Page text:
A good friend of mine made up an acronym, ROB. He dropped it on me earlier this week, for good reason, and it gave me a little pause. He was right, I was. In fact, I’m so good at ROB one might think it was my full time job. People should pay me for that shit. Actually, well, they kind of do, but that’s beside the point.
The point is – I hadn’t realized I was doing it, often, again. See? There we go again with failing. Fortunately, I’m comfortable enough with myself and I know my thought patterns well enough to be okay with recognizing this. Actually, calling attention to it is simply part of being mindful.
So, who is ROB anyway, and why is he so problematic? ROB is Rationalizing [Your] Own Bullshit, and it is part of human nature. Everybody does it and it starts early. When we experience discomfort, we start to look for explanations, excuses, reasons, rationales, even others to blame. We want to clarify why it is or is not okay for us to accept or not accept, deal with or ignore, the thing that is causing the discomfort.
What does this look like in my life? Well, for starters, when things don’t my way I immediately throw on my detective hat, grab my glue (you know, so I can FIX IT) and go into “why” mode. I want to identify the problem as quickly as possible, strategize on what I can do about it, and remedy it. Bing, bam, boom, done (insert emoticon of me washing my hands of the problem here).
However. . . this works about, oh, 10% of the time. Maybe less. Work problems, sure, easy, plans and strategies are super helpful. My average is quite a bit higher in this domain because problem solving is a major bonus and practical skill set in the workplace. Life problems, not so much.
What usually happens, is I get into the why, I realize how and why I’m at fault, and then shit gets real up in here (and just for the record, yes, I am now singing to myself, “ya’ll gonna make me lose my mind, up in here, up in here, ya’ll gonna…” yikes. Squirrel!!). So when I’m faced with the reality of the situation, especially when I don’t know how to resolve it, I start to rationalize why it’s okay, why it happened, whatever I can think of to temporarily make myself feel better about it.
Now, having an optimistic attitude- great. Looking at things mindfully, trying to find a positive side to a bad situation- awesome. But that’s not what I mean by rationalizing. I mean, like something didn’t go as I planned and I am unwilling to accept it so instead, I make excuses for why it happened or why it’s okay that I don’t go along with it. Instead of leaning into the discomfort that the change brings, I pull back and start listing reasons why: a) the change is dumb, b)”they” or “it” is wrong, and c) I (or my plan), am right.
This is not productive behavior. This keeps me from growing. It keeps me from embracing change. It prevents me from experiencing new joys, new layers of happiness, new discoveries. Being unwilling to swing away at the curve ball thrown my way and instead standing there like a five year old demanding that I be given the pitch that I was prepared for, gets me, well, out. I miss out on some really amazing things because I climbed aboard ROB airlines again and I’m racking up my miles searching the globe for my lost plans.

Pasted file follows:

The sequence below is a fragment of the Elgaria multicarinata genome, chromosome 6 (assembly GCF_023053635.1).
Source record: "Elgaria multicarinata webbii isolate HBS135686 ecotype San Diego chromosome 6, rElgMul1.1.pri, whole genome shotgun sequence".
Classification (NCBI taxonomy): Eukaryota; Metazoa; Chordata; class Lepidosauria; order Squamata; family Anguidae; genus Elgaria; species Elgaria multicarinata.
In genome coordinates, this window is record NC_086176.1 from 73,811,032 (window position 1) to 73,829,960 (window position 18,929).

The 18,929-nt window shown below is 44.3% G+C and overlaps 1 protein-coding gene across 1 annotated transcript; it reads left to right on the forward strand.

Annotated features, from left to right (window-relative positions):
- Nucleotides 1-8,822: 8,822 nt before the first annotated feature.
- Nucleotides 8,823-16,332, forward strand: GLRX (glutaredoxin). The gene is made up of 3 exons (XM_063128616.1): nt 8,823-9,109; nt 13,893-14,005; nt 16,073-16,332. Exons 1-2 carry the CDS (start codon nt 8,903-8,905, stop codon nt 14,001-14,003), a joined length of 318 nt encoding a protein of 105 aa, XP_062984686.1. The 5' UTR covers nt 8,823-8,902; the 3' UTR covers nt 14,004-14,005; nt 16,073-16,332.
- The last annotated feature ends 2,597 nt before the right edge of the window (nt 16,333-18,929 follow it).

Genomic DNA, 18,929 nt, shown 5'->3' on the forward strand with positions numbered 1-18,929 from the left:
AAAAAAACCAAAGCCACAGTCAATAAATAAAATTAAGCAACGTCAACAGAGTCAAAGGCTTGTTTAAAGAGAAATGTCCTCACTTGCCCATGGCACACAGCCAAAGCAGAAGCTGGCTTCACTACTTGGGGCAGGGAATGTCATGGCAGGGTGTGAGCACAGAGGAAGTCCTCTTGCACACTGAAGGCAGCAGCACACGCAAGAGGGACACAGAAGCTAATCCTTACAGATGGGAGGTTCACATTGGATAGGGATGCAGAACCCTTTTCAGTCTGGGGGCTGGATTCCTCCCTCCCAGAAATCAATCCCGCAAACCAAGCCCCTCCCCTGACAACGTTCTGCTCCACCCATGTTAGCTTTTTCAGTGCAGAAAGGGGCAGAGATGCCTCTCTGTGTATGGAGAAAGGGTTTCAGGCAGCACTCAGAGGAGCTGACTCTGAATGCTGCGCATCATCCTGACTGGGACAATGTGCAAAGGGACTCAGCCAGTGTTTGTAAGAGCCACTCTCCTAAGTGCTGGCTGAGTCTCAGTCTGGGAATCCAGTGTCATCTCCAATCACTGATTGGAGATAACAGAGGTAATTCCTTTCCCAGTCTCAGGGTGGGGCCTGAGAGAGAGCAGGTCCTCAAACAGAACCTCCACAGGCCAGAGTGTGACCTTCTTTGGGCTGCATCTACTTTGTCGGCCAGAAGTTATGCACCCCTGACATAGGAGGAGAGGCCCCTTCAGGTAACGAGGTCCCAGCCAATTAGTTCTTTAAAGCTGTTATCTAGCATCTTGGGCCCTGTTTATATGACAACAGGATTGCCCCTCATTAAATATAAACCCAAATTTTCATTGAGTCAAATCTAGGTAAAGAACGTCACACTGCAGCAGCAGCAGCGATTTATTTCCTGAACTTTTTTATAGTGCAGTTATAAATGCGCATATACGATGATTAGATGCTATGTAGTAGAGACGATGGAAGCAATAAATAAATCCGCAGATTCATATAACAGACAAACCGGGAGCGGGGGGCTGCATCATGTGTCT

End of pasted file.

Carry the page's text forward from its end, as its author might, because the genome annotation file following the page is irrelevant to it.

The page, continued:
My kids are also members of this frequent flyer club, as they regularly try to explain themselves out of a situation. For example, I ask them to stop doing something, and instead of stopping, they tell me why they are doing it. Sometimes, this is helpful, like when I ask my daughter to please stop singing that song over and over again and she explains that actually, her class is performing it and she has been asked to practice. Okay, fair enough. The explanation would have been helpful up front, but it is satisfactory now.
However, most of the time, it’s something like “you may not run away from me in the grocery store” and the response is a variation of “but I wanted to go and look at that toy in the other aisle.” Well, duh. That part I knew, smarty pants. That explanation does not excuse the behavior. In fact, explaining behavior very rarely ever excuses it, a saying I used when I was a classroom teacher. Knowing where behavior stems from is useful, insomuch as it results in your changing future behavior. If you acknowledge it, then do nothing to prevent it from happening again, it’s useless.
So what’s the takeaway here? How shall we deal with ROB? I would say first, call yourself out when you do it. When you experience change, notice your reactions. Breathe. Try not to react immediately. Take a walk, get some perspective. If other people are involved, ask how they are feeling. If your kids are around, now is a good time to articulate to them how you are working through this problem. Watching you manage change will assist them in doing it in their own lives.
The next step is, to be blunt, get your head out of Arkansas and deal with it, player. Stop making excuses, identify the antecedents to the behavior, if there are any, take a look at your role in the situation and what the implications of that are, and then decide how you are going to embrace the change. Or not. But either way, accept it for what it is.
As a parent, model this for your children. Talk through situations positively with them, help them to see how their actions shaped their choices, then strategize with them about what they can do differently next time. Basically, hold them accountable for their own actions.
If you’ve seen the Eduardo Briceno Ted Talk on growth mindset, you’ll know what I mean when I say to you could suggest adding the word “yet.” If your child is frustrated because they can’t do something and is ROB about it, try having them say “I can’t do ____, yet.” That one little word makes all the difference. Really. Today, my statement is “I haven’t stopped ROB, yet. But I’m working on it, and…” Crap. There I go again. Damn.
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